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Hepatogastroenterology. 2000 May-Jun;47(33):786-9.

N-acetylcysteine in acute hepatic failure (non-paracetamol-induced).

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Department of Medicine D, Rabin Medical Center, Petah Tiqva, Israel.



Acute liver failure is a serious condition associated with poor prognosis. It may be associated with changes in systemic hemodynamics, i.e., tissue hypoxia, which contributes to multiple-organ failure. Recent studies have shown that N-acetylcysteine administered to patients with fulminant hepatic failure (paracetamol-induced) increases oxygen delivery and improves survival. The aim of this pilot study was to evaluate N-acetylcysteine administration to patients with non-paracetamol-induced acute liver failure and assess its effect on the clinical course and outcome.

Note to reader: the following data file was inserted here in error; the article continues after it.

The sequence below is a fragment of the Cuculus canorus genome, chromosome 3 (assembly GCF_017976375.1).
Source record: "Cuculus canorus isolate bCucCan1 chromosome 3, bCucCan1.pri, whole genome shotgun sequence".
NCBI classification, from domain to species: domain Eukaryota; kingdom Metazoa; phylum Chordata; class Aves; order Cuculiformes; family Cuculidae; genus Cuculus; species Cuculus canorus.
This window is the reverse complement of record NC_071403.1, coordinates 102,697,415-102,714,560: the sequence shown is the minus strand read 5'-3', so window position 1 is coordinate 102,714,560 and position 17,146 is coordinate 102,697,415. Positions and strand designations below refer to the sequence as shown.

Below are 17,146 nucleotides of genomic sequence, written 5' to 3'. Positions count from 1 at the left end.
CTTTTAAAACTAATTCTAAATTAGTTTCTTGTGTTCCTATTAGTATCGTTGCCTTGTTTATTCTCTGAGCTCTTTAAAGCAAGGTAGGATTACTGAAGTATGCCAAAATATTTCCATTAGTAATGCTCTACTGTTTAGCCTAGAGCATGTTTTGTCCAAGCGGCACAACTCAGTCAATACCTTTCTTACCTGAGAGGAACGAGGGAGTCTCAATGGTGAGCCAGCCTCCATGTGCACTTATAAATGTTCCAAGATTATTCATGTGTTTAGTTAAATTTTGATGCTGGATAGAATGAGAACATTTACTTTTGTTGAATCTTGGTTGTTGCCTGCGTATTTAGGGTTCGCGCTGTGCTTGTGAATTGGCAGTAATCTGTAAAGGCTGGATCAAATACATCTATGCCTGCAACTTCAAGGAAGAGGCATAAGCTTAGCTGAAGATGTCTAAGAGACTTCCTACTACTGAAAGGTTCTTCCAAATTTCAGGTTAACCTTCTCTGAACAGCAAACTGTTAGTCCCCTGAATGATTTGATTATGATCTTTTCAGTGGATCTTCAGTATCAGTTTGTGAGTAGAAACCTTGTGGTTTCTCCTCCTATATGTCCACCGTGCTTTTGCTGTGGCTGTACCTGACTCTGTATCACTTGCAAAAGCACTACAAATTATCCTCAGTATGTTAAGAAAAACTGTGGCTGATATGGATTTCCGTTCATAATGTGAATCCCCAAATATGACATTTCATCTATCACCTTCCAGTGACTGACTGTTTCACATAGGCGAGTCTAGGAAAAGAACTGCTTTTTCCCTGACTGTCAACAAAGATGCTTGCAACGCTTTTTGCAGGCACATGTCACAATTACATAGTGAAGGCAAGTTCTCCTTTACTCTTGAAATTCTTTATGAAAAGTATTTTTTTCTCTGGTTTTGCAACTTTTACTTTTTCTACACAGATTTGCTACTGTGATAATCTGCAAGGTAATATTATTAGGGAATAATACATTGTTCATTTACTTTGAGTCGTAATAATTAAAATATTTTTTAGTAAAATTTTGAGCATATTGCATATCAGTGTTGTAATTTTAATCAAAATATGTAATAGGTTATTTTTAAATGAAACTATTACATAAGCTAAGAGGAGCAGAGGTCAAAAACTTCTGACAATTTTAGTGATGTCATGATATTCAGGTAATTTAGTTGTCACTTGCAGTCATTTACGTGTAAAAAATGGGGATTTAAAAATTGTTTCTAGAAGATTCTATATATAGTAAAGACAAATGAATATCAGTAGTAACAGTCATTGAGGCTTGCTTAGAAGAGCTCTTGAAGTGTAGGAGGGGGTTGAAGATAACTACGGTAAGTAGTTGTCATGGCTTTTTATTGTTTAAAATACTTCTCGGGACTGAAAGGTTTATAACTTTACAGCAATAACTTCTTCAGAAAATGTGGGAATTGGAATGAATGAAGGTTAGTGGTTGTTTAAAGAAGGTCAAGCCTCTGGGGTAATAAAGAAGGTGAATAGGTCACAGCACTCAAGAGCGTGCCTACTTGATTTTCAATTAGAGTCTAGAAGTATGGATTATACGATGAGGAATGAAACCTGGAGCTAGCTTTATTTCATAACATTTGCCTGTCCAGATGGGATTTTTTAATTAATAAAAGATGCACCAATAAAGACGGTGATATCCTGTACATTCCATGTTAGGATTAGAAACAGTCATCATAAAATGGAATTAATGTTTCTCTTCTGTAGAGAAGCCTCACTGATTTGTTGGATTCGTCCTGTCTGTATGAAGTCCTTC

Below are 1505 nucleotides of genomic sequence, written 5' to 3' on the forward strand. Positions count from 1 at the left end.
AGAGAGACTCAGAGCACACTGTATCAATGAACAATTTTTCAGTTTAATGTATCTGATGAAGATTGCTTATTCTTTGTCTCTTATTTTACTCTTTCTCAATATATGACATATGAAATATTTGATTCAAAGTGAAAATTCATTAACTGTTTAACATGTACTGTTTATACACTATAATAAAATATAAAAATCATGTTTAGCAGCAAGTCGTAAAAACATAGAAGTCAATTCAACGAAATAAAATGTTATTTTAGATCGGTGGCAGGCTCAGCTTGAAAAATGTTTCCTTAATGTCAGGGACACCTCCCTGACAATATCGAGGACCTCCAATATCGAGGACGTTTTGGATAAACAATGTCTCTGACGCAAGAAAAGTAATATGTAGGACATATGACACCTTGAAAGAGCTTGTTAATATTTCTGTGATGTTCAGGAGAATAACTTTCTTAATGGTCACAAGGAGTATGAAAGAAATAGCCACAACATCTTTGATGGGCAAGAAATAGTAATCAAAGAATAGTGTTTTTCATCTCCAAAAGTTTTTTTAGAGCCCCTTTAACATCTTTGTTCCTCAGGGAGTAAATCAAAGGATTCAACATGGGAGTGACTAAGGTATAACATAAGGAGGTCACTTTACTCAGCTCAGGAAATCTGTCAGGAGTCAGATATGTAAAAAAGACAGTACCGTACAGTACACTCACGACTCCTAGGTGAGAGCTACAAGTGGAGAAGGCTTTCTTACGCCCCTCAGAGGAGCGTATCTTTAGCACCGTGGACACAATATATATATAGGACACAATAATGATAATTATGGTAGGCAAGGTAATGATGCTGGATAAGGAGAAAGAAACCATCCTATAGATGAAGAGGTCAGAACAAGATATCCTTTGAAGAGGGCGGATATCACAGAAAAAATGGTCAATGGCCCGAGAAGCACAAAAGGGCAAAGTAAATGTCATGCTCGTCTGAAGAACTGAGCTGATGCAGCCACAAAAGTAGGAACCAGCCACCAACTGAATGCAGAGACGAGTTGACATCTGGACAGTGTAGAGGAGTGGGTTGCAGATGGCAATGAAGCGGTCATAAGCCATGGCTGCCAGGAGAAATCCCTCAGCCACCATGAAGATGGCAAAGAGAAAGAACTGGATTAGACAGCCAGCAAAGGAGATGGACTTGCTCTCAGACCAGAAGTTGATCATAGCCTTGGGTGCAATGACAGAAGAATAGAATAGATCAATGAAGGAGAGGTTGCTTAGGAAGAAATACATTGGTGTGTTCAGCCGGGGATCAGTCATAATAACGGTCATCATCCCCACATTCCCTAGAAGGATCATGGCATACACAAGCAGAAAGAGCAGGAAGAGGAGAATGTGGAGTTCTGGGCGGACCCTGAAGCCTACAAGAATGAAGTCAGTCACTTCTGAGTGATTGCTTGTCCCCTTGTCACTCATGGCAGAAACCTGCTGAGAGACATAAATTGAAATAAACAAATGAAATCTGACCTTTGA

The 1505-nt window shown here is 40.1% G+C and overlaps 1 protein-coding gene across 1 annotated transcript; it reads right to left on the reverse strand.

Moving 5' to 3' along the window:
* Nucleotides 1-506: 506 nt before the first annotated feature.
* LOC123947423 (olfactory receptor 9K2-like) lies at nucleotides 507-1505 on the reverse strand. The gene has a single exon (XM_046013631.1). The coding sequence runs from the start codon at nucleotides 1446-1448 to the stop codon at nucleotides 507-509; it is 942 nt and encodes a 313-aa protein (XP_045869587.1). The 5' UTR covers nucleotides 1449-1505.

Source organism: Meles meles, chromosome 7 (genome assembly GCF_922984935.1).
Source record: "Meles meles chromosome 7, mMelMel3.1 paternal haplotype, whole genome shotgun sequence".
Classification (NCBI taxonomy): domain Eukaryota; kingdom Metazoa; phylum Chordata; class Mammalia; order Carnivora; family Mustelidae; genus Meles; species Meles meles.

N-acetylcysteine was administered at presentation to 7 patients with non-paracetamol-induced acute liver failure. Patients were followed for changes in clinical parameters (grade of encephalopathy), coagulation factors, biochemical parameters and outcome.


Clinically, 3 patients who initially had grade O/II encephalopathy, did not progress, and have fully recovered. The mean peak prothrombin time, serum factor V, aspartate aminotransferase and alanine aminotransferase levels, all significantly improved. Four patients (57%) have recovered fully (1 patient, although fully recovered, died later from an unrelated cause). Two patients required orthotopic liver transplantation and 1 patient died. N-acetylcysteine administration may have prevented progression to grade III/IV encephalopathy and improved serum coagulation factors. This may account for its beneficial effect on survival in patients who had poor prognostic criteria at base-line. No side effects of the drug were noted.


This study suggests that N-acetylcysteine administration should be considered in all patients with acute liver failure.

[Indexed for MEDLINE]

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